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Poor People's Campaign to raise money for Mason, Tennessee, during 'Moral March on Memphis'

The march is part of the civil rights group's larger campaign to march on Washington, D.C., later this year, advocating for low-income workers across the country.

MEMPHIS, Tenn. — The Poor People's Campaign announced they are holding a "Moral March on Memphis" Monday, May 23, starting at 4:30 p.m. at Robert R. Church Park by the FedEx Forum.

The march, which will end in a gathering at the National Civil Rights Museum, is designed to address policies like the state's planned financial takeover of Mason, Tennessee, which the Campaign said is based in systematic racism and is disproportionately affecting poor and low-income people in the Mid-South.

Mason had filed a lawsuit against the Comptroller's Office, claiming the state's actions to take over the town's finances were punitive instead of construction, and were designed to see the town fail.

RELATED: Majority-Black Town of Mason reaches agreement with Tennessee Comptroller's office regarding town's finances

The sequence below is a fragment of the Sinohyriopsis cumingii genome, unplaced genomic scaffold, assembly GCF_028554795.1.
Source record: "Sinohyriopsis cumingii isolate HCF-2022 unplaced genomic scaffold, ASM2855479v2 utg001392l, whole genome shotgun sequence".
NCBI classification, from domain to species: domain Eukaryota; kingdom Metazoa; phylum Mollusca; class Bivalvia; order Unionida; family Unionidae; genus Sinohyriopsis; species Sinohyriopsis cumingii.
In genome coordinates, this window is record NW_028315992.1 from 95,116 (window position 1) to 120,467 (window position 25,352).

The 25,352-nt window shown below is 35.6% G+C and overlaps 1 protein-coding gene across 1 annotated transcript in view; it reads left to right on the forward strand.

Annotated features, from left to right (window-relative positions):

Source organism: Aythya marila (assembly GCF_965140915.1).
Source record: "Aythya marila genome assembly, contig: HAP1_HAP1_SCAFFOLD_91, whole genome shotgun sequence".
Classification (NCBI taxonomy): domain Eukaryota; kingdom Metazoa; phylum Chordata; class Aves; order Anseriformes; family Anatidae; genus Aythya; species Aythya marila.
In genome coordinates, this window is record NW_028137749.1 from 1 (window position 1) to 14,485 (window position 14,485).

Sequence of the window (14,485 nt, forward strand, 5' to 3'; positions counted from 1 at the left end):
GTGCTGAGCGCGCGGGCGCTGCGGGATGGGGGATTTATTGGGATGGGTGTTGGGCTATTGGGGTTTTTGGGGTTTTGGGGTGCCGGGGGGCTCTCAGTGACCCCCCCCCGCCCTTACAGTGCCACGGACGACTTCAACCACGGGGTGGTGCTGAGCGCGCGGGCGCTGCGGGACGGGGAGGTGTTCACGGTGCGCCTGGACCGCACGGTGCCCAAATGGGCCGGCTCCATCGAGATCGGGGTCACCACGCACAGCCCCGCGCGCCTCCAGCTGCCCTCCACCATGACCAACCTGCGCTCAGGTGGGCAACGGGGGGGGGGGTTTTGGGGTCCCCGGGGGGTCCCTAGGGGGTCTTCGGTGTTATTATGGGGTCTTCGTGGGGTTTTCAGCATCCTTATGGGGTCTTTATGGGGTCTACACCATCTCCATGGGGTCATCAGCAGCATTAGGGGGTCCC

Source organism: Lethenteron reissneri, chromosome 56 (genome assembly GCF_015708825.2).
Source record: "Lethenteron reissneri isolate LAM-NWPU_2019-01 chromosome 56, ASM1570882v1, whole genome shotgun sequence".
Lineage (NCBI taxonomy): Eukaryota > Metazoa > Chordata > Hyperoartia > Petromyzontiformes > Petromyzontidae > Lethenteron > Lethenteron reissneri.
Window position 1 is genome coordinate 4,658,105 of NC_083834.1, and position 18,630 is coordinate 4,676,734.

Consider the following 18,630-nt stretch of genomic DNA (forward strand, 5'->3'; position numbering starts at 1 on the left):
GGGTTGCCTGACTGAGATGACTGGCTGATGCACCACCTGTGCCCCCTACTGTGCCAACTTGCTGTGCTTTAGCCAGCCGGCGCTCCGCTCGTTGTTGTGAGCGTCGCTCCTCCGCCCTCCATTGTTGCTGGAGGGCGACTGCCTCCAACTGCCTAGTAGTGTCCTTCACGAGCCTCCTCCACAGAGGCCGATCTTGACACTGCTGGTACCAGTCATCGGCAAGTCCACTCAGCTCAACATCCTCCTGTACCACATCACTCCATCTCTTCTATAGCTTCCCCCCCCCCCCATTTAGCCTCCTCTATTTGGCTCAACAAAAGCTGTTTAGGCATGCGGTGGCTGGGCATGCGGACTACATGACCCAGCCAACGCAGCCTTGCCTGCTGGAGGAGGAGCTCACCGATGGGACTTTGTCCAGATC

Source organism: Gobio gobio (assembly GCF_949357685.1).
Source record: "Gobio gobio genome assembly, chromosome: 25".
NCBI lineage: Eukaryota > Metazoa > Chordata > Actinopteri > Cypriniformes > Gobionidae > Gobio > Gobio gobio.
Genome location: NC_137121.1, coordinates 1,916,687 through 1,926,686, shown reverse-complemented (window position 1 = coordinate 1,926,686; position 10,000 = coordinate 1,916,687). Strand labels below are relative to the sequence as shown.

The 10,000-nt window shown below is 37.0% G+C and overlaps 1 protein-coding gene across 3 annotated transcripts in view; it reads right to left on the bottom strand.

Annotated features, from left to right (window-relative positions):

One of the goals of the march is to raise money to pay off Mason's $250,000 debt to their water and sewage fund, which Mason plans to pay off within 27 months of the town's agreement with the Comptroller's Office.

"The way that Mason has been treated is the same way Memphis will be treated, if we continue to allow communities like ours to not get the support they need," said Justin J. Pearson, a member of the Poor People's Campaign from Memphis.

The Campaign plans to raise money by reaching out to their network of donors, including recent individual donors, and by advocating for the fund during the march.

Pearson pledged to donate $5,000 of his own money towards Mason's debt at the town's recent town hall meeting with its citizens, which addressed the financial agreement with the state made last month. 

RELATED: Black, White, & Green: Why is the Tennessee Comptroller taking such an interest in the town of Mason?

In addition to the march, the Campaign has also organized a website for people to learn more about how to help Mason, including how to donate to help pay down the town's debt.